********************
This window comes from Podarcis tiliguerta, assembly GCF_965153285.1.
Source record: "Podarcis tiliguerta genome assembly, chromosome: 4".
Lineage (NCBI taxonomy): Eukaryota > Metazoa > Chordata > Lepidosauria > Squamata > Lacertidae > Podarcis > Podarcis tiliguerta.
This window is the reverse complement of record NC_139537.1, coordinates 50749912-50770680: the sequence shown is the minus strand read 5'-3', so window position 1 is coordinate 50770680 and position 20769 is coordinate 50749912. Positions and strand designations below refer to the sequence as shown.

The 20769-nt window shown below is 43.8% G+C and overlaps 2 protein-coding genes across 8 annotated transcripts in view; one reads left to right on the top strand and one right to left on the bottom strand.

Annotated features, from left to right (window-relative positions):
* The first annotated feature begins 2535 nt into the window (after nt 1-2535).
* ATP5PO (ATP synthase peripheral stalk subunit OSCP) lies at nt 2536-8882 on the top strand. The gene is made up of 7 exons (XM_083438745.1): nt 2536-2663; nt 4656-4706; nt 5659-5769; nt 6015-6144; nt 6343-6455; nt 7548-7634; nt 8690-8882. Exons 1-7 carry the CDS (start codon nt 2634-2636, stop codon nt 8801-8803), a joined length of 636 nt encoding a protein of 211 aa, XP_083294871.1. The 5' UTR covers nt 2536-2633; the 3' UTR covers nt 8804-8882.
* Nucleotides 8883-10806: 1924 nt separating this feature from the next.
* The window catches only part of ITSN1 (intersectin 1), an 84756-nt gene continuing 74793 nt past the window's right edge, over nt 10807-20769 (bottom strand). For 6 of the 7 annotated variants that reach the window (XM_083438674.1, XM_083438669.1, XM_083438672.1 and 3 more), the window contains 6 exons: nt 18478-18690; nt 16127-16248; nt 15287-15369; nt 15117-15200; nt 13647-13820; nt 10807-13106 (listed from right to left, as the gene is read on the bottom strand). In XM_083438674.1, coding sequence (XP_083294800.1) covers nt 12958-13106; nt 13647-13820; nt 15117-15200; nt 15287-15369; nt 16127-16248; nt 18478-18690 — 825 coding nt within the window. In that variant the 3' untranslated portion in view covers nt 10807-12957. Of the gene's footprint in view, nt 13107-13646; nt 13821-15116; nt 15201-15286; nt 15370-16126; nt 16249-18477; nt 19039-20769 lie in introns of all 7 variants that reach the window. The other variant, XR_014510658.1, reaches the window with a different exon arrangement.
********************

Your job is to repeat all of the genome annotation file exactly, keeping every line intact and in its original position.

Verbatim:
This window comes from Podarcis tiliguerta, assembly GCF_965153285.1.
Source record: "Podarcis tiliguerta genome assembly, chromosome: 4".
Lineage (NCBI taxonomy): Eukaryota > Metazoa > Chordata > Lepidosauria > Squamata > Lacertidae > Podarcis > Podarcis tiliguerta.
This window is the reverse complement of record NC_139537.1, coordinates 50749912-50770680: the sequence shown is the minus strand read 5'-3', so window position 1 is coordinate 50770680 and position 20769 is coordinate 50749912. Positions and strand designations below refer to the sequence as shown.

The 20769-nt window shown below is 43.8% G+C and overlaps 2 protein-coding genes across 8 annotated transcripts in view; one reads left to right on the top strand and one right to left on the bottom strand.

Annotated features, from left to right (window-relative positions):
* The first annotated feature begins 2535 nt into the window (after nt 1-2535).
* ATP5PO (ATP synthase peripheral stalk subunit OSCP) lies at nt 2536-8882 on the top strand. The gene is made up of 7 exons (XM_083438745.1): nt 2536-2663; nt 4656-4706; nt 5659-5769; nt 6015-6144; nt 6343-6455; nt 7548-7634; nt 8690-8882. Exons 1-7 carry the CDS (start codon nt 2634-2636, stop codon nt 8801-8803), a joined length of 636 nt encoding a protein of 211 aa, XP_083294871.1. The 5' UTR covers nt 2536-2633; the 3' UTR covers nt 8804-8882.
* Nucleotides 8883-10806: 1924 nt separating this feature from the next.
* The window catches only part of ITSN1 (intersectin 1), an 84756-nt gene continuing 74793 nt past the window's right edge, over nt 10807-20769 (bottom strand). For 6 of the 7 annotated variants that reach the window (XM_083438674.1, XM_083438669.1, XM_083438672.1 and 3 more), the window contains 6 exons: nt 18478-18690; nt 16127-16248; nt 15287-15369; nt 15117-15200; nt 13647-13820; nt 10807-13106 (listed from right to left, as the gene is read on the bottom strand). In XM_083438674.1, coding sequence (XP_083294800.1) covers nt 12958-13106; nt 13647-13820; nt 15117-15200; nt 15287-15369; nt 16127-16248; nt 18478-18690 — 825 coding nt within the window. In that variant the 3' untranslated portion in view covers nt 10807-12957. Of the gene's footprint in view, nt 13107-13646; nt 13821-15116; nt 15201-15286; nt 15370-16126; nt 16249-18477; nt 19039-20769 lie in introns of all 7 variants that reach the window. The other variant, XR_014510658.1, reaches the window with a different exon arrangement.